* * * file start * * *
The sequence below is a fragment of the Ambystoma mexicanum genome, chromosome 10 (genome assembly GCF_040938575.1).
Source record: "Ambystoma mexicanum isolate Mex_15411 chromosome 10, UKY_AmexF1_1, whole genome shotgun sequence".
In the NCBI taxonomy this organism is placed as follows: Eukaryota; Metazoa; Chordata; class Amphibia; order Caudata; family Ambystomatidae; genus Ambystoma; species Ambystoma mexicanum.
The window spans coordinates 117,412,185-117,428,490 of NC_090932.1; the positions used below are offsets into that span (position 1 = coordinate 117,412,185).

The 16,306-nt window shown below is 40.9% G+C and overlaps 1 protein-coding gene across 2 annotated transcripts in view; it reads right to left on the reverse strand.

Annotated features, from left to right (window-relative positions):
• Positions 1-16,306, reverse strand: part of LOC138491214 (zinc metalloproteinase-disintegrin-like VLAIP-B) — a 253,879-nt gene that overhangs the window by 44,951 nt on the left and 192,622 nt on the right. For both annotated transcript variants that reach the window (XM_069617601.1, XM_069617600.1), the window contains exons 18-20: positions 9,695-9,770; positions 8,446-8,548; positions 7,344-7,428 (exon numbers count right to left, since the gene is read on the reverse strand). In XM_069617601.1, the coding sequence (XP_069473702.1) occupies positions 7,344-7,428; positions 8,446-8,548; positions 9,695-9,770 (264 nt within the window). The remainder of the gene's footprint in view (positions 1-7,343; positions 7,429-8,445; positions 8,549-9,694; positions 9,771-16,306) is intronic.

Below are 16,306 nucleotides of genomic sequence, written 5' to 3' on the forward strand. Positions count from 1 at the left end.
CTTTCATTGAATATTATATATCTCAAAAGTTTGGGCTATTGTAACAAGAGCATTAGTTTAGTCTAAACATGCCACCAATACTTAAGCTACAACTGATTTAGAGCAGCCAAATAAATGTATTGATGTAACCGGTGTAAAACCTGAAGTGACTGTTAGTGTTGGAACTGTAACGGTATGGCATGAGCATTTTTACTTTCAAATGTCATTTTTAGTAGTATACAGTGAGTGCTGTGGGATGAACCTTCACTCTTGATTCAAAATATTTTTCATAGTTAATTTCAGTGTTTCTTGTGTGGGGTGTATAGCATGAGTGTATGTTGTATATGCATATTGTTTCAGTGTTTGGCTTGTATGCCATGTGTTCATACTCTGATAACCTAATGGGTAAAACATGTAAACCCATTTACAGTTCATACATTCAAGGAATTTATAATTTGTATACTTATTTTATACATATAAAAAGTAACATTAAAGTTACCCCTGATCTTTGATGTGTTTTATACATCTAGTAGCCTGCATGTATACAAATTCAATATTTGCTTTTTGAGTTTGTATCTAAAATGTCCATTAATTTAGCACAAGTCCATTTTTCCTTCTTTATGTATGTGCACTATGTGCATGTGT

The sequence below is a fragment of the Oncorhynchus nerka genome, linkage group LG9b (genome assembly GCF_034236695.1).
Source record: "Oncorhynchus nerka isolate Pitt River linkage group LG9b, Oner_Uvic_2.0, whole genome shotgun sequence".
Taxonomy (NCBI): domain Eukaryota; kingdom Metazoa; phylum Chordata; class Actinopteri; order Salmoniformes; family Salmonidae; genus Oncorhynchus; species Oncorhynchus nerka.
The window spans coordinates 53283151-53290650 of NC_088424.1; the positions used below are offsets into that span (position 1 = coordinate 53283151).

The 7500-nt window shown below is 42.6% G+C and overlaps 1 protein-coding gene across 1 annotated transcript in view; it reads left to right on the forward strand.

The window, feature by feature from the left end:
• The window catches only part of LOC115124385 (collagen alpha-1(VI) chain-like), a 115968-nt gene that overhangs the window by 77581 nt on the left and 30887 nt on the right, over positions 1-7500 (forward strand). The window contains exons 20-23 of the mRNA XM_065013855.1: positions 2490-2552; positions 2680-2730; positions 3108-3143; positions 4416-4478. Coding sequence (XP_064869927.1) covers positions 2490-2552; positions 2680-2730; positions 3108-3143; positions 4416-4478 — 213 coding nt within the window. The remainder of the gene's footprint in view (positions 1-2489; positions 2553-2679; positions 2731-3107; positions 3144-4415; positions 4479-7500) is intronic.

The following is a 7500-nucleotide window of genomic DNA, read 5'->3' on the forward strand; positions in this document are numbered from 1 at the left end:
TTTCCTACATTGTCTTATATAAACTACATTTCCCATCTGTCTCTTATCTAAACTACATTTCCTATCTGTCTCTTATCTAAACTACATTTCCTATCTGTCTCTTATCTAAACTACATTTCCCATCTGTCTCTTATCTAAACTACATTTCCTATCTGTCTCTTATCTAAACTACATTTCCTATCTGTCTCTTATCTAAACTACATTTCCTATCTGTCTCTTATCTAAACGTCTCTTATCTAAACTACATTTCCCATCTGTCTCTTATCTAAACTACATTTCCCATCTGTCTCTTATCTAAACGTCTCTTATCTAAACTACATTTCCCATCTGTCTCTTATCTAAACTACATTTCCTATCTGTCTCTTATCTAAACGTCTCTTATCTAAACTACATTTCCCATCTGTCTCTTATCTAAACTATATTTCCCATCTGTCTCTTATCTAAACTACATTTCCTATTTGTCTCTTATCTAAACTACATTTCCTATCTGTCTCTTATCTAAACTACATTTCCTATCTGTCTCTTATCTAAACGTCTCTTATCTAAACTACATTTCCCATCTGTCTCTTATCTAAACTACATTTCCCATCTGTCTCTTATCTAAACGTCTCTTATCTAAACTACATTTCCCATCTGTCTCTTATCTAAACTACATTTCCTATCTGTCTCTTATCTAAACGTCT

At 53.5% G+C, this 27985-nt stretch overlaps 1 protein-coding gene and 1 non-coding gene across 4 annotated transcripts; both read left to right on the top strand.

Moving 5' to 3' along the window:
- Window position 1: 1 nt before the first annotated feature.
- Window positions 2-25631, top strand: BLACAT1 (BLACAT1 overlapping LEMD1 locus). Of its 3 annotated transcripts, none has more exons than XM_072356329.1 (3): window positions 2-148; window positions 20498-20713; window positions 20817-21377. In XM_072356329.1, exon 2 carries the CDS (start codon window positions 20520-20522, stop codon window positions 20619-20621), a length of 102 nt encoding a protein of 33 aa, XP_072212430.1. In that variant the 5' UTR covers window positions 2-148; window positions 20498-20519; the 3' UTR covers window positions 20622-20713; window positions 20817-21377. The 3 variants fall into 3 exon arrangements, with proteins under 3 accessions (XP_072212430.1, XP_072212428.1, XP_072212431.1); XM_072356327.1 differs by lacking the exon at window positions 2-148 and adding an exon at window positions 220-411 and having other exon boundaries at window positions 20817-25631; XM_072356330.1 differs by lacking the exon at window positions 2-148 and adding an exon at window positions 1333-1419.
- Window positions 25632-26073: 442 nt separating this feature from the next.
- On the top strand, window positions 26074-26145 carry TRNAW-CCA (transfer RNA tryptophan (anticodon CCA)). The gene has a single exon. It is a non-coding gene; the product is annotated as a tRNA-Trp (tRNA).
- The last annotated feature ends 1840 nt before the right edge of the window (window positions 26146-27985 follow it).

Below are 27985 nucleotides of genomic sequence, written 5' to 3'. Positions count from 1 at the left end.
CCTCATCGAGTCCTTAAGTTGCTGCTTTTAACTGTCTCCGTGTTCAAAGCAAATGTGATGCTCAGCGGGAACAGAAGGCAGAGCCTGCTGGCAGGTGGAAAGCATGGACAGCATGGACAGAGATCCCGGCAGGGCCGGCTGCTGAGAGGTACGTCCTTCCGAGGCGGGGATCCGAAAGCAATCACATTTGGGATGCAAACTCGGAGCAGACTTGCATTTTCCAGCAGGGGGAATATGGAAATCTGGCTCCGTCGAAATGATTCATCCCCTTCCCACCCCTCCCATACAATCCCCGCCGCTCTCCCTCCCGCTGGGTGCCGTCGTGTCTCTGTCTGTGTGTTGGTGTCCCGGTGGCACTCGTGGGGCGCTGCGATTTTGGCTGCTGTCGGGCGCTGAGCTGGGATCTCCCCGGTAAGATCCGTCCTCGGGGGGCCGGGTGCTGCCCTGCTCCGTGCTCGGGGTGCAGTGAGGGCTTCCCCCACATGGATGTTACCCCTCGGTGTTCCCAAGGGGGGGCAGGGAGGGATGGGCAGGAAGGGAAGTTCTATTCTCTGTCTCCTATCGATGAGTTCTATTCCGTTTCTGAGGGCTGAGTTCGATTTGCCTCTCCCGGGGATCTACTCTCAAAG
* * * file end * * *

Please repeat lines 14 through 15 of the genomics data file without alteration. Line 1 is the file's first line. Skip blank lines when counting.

The 7500-nt window shown below is 42.6% G+C and overlaps 1 protein-coding gene across 1 annotated transcript in view; it reads left to right on the forward strand.

The window, feature by feature from the left end: